The IRGC Cooperative Foundation is also considered the main financing arm of the notorious Quds Force, the overseas branch of the Revolutionary Guards tasked with clandestine operations against enemies of the state. According to a November 2016 announcement by the U.S. Treasury Department, the Foundation’s subsidiaries, in cooperation with the Quds Force, provided the necessary equipment and materials for counterfeiting banknotes from Europe and played a role in arms deals. It was also instrumental in setting up a counterfeiting network to meet the financial needs of the Houthi rebels in Yemen.

Abolishing the IRGC

It is virtually impossible to accurately assess the scope and depth of the economic activities of the Revolutionary Guards and their affiliated Khatam al-Anbiya and the IRGC Cooperative Foundation, as they utilize front companies and constantly move the old companies’ assets to create new ones. Like the Camp, the Foundation has been the target of several U.S. and EU sanctions. But as long as their assets and activities are highly elusive, enforcement remains partial at best.

In response to the Islamic Revolutionary Guards Corps’ increasingly menacing activity in Iran and worldwide, the U.S. designated it as a Foreign Terrorist Organization in 2019. The EU has long been considering the same, with the European Parliament mustering an overwhelming majority in favor of the measure in January 2023. Many independent activists and human rights organizations have also been calling for the Guard’s designation as a terrorist organization. During the Jina (Mahsa) Revolution, a primary request of the protesters to the West was to designate the IRGC as such for its role in suppressing the anti-regime protests and persecuting democracy activists in Iran.

Given the Revolutionary Guards’ strong attachment to the totalitarian ideology of the Islamic Republic and their heavy investment in the corrupt nature and authoritarian structure of the regime, and considering how they have inserted themselves into almost every aspect of Iranian life, any meaningful change, including a possible regime change in Iran, will prove pointless without a complete prohibition of the IRGC. Peace in the Middle East, establishment of democracy in Iran, and integration of the nation into the liberal world order will become a reality only by dismantling the military-industrial complex of the Revolutionary Guards and their economic empire.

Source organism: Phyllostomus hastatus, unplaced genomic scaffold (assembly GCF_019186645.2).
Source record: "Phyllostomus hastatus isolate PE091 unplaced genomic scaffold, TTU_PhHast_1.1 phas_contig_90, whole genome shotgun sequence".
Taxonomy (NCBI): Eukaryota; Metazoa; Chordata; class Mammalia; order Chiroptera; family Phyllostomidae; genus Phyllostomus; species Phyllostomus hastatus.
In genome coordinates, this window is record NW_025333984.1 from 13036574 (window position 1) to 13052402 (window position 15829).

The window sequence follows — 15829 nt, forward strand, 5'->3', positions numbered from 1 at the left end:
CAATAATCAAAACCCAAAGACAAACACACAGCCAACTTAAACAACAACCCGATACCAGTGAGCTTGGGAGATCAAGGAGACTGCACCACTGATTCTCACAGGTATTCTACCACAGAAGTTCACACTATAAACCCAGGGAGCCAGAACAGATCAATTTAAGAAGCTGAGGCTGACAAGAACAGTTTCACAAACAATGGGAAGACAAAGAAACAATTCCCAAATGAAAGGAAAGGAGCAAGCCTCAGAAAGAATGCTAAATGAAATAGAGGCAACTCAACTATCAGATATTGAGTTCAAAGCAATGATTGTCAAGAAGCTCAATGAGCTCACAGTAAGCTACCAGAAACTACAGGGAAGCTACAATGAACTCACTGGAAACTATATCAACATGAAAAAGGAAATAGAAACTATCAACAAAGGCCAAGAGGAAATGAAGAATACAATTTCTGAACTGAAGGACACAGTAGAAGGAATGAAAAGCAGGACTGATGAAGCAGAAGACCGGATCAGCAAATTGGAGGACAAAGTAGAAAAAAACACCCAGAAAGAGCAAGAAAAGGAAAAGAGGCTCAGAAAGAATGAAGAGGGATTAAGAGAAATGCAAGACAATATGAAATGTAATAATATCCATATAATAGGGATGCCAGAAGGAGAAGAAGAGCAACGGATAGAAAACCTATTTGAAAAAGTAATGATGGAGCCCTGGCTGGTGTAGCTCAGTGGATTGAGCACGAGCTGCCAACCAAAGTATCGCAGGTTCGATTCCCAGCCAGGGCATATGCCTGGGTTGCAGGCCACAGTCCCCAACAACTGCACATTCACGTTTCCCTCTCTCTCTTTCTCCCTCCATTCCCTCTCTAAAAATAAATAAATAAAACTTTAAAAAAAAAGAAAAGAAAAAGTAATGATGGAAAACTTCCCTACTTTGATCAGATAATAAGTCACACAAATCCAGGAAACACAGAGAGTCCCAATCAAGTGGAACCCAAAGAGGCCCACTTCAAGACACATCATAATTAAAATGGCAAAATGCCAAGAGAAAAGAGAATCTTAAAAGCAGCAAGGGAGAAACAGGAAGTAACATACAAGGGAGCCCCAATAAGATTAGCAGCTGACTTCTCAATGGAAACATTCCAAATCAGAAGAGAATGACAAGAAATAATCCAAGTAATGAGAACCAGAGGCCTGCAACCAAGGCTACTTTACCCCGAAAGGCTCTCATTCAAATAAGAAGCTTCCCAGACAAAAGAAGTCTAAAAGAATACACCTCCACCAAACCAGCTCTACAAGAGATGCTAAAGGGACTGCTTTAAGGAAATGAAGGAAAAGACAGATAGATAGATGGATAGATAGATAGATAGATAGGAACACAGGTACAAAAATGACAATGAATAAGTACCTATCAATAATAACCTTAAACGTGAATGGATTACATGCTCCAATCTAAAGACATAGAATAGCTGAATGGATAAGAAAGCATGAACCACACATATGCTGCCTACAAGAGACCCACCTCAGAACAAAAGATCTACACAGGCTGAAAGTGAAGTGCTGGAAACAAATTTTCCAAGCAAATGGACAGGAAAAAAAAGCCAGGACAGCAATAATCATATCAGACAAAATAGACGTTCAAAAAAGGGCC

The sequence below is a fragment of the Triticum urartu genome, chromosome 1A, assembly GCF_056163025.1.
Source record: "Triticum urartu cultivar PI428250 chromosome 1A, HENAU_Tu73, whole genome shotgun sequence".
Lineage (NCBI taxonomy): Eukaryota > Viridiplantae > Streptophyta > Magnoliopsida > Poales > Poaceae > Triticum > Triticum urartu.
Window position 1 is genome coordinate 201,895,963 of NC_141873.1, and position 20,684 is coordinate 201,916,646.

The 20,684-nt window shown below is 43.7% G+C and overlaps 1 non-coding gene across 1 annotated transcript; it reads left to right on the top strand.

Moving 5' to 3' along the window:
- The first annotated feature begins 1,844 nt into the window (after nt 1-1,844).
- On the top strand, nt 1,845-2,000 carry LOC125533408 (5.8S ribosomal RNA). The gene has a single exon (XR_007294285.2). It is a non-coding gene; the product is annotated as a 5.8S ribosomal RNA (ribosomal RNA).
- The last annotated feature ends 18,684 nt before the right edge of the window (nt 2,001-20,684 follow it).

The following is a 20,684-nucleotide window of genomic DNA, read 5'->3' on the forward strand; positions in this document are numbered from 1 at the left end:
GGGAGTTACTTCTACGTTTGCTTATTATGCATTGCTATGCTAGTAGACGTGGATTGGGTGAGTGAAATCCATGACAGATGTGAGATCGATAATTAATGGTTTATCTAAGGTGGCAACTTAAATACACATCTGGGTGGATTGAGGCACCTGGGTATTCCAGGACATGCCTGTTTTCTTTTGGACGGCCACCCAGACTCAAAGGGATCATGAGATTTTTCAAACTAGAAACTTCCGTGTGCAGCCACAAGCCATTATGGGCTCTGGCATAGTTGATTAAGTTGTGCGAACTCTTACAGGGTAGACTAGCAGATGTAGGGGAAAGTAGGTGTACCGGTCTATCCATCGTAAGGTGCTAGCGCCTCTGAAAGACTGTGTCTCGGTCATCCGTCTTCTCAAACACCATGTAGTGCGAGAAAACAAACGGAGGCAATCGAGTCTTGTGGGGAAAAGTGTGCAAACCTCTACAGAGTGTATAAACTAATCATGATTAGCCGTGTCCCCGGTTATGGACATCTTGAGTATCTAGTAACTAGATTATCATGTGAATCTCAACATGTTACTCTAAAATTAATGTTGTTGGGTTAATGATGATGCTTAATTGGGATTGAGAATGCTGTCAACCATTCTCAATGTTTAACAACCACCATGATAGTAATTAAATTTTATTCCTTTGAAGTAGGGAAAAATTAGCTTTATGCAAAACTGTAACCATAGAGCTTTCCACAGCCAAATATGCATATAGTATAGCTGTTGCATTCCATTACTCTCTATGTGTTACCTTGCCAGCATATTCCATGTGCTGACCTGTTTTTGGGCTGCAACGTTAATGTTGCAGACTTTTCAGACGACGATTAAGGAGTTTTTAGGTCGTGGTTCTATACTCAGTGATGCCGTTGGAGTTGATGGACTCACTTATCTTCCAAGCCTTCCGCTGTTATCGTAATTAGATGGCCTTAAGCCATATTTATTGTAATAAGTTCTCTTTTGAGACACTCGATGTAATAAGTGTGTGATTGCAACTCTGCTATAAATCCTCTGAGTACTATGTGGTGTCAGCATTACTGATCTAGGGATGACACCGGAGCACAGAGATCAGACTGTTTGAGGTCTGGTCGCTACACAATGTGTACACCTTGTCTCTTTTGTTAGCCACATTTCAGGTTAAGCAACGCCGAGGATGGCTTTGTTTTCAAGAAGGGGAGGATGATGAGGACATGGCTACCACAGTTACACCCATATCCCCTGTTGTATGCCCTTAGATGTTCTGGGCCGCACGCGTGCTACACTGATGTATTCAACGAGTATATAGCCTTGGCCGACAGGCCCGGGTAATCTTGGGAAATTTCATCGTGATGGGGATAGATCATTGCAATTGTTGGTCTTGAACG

The views and opinions expressed in this article are those of the authors and do not necessarily reflect the views of Gulf International Forum.

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Dr. Reza Parchizadeh (@DrParchizadeh) is a political theorist, security analyst, and cultural expert. He holds a BA and an MA in English from University of Tehran and a PhD in English from Indiana University of Pennsylvania (IUP), all with honors. He wrote his master’s thesis on Middle Eastern history and Orientalist philosophy; and his doctoral dissertation on political thought and cultural studies in the English-speaking world, and defended both with distinction. His major areas of research interest are medieval and early modern political thought, Protestant Reformation, Renaissance Literature, British Empire, Film Studies, Middle East Studies, Chinese Studies, Japanese Studies, Russian Studies, Security Studies, Foreign Policy and International Relations. Dr. Parchizadeh is on the editorial board of Journal for Interdisciplinary Middle Eastern Studies at Ariel University’s Faculty of Humanities and Social Sciences, the Department of Middle Eastern Studies. He is also an international committee correspondent for World Shakespeare Bibliography, the prestigious joint project of Johns Hopkins University and Shakespeare Association of America that constitutes the single-largest Shakespeare database in the world and is published by Oxford University Press. Currently, he serves on the editorial board of the international news agency Al-Arabiya Farsi.